The List

40. Spend the Night in a Tree

40. Spend the Night in a Tree.

By Katherine Dunn
There are times in every life that demand a modest act of penance—you have made needlessly cutting remarks to your mom or your sweetie, or been caught pretending to know the difference between wines or trout flies or Carolingian poets. When, in short, you've made a petty fool of yourself and are suffering from well-deserved shame, a cheap remedy is to spend the night in a tree. If executed with rigor this exercise offers a graduated out-of-body experience that approximates attending your own funeral. One such interlude should do you for a lifetime.

Avoid rural or wilderness trees, which may ennoble you undeservedly by their surroundings. For the proper effect, choose a large tree in some lively suburb or urban neighborhood. A city park or a cemetery near a lighted thoroughfare might offer the right tree, tall enough, strong, with crotches to straddle and a view of normal human activity. The tree in your own front yard is out of bounds unless you have run away from home and actually want a view of your distraught loved ones calling and searching for you, pacing the floor in agony, etc. We do not condone this selfish practice.
For the true penitent, invisibility is crucial. The view is important but secondary. Dress darkly, and for the weather. Wear a big coat that buttons in front. Bring a six- or eight-foot bungee cord with hooks at both ends. Do not bring food or drink. A single box of Tic Tacs is permissible for moistening the mouth, but carry the mints loose in a pocket to prevent rattling noises.

Climb up well after dark, making sure no one sees you. Get above the reach of car headlights.

Find your perch. Embrace a sturdy branch that can support you. Open your coat and button it around the branch so you won't fall if you doze off. If the branch is too big, strap yourself on with the bungee cord. Hold still. Be quiet. No dropping of twigs, leaves, or bodily fluids on those below is allowed. Watch. Listen to footsteps, conversations, snatches of music from passing cars. At first you feel superior, even scornful of the measly humans below. You delight in your secret spying. This will pass. As the wind rises and your circulation slows, as traffic thins and passersby become rare, you discover the chill of isolation. Confront the vile pettiness that brought you here. Self-pity intrudes. You may think you've had enough and can go home shriven. Resist.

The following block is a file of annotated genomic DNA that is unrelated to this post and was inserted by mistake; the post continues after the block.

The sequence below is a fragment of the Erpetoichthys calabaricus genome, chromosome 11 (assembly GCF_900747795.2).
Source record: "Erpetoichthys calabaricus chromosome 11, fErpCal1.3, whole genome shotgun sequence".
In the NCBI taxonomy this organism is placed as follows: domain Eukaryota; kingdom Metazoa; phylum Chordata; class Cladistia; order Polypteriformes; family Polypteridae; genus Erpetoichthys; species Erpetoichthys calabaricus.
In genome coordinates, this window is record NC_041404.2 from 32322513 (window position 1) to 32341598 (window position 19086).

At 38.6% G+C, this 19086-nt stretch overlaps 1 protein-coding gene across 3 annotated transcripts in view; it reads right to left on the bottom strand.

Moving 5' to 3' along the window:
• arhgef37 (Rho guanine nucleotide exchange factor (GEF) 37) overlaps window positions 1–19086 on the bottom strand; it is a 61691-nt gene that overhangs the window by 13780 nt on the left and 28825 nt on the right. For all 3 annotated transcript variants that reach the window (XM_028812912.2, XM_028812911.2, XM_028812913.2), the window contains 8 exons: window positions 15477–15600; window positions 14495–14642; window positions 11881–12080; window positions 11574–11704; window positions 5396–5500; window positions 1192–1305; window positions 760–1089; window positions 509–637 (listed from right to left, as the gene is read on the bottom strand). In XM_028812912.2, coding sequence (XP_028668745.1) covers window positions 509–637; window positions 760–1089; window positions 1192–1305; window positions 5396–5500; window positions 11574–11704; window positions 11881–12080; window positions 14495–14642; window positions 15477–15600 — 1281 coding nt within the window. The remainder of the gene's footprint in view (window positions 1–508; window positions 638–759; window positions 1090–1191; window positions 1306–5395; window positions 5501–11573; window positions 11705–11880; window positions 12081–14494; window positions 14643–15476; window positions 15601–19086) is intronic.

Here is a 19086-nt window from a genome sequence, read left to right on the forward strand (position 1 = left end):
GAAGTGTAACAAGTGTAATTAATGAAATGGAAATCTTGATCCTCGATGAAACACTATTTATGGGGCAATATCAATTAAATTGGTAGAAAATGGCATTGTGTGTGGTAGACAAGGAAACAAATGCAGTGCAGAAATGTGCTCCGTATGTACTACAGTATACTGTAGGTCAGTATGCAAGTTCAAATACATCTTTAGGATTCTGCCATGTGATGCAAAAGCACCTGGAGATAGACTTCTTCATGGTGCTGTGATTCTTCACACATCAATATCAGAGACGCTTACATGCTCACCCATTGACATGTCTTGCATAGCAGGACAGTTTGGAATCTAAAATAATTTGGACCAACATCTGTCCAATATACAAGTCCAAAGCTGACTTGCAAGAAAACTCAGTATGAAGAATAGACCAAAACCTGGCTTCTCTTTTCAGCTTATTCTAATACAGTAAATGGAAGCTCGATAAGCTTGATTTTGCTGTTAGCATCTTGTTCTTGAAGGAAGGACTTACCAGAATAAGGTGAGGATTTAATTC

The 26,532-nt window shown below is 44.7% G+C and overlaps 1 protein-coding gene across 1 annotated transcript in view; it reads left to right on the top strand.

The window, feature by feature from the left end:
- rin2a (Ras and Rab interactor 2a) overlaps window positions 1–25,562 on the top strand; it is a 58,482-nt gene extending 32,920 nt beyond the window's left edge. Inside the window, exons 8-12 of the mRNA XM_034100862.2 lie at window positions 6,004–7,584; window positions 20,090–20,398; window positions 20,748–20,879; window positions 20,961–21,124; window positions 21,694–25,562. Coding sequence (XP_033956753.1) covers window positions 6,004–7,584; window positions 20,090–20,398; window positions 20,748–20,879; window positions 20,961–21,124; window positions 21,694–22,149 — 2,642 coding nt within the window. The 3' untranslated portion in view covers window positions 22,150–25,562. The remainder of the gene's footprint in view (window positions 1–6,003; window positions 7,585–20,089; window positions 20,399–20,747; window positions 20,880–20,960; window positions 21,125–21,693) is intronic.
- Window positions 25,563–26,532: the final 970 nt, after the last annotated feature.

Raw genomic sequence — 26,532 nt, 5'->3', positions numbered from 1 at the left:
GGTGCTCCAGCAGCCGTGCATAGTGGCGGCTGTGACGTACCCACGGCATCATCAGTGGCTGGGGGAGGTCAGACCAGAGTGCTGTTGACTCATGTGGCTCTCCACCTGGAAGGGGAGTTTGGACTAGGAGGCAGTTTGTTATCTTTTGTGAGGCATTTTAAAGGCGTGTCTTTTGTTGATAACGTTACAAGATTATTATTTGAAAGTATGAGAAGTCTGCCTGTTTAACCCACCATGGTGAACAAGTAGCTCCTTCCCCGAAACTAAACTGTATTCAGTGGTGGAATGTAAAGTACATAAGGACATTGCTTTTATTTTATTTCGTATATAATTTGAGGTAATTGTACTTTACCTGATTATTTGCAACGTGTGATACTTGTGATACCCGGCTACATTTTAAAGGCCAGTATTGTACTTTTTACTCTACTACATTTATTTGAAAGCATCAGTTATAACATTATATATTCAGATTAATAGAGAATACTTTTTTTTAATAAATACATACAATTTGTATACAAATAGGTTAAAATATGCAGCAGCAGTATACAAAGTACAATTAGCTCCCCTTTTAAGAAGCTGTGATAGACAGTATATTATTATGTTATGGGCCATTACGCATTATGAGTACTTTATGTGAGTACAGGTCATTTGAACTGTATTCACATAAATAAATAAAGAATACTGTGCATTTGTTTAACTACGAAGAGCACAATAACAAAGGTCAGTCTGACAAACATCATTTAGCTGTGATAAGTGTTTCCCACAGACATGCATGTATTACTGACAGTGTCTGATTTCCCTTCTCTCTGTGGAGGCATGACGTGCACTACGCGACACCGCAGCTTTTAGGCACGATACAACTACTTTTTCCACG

Only at the first stirring of the birds before dawn, allow yourself to climb down carefully. Your eager smiles and greetings may alarm the delivery folk and newsboys on the street who don't recognize an exile returned. Go home and take a long hot shower. Phone those you've offended and apologize. You will already have forgiven yourself.

Katherine Dunn is the author of Geek Love, a novel.

41. Should It Come to That, Be Able to Navigate by the Stars

42. Having Fathered the Neo-Fauve Movement in European Painting, Move to the Unspoiled Paradise of Tahiti, and Paint Lovely Naked Natives

43. Speak Spanish

You could just cozy up to a tape deck with Senor Berlitz. But immersion doesn't get much sweeter than Mar de Jade, a school/resort 60 miles upcoast of Puerto Vallarta (415-281-0164)—three hours of class three days a week, for 55 bucks a night plus tuition. And between sessions... extracurriculars! Beach slumming, sea-kayaking, jungle prowling. Plus lots of lab work: "Senorita—una mas cerveza, por favor. Ãndale!"

44. Master the Bowline
Good for tying off to anything you loop through: grommets in sails or tarps, mooring buoys, etc. Make a loop with the running end over the standing end. Holding that loop in your left hand, thread the running end up through the loop (the rabbit goes out the hole...), underneath the standing end, and back down through the loop. Learn it this time!

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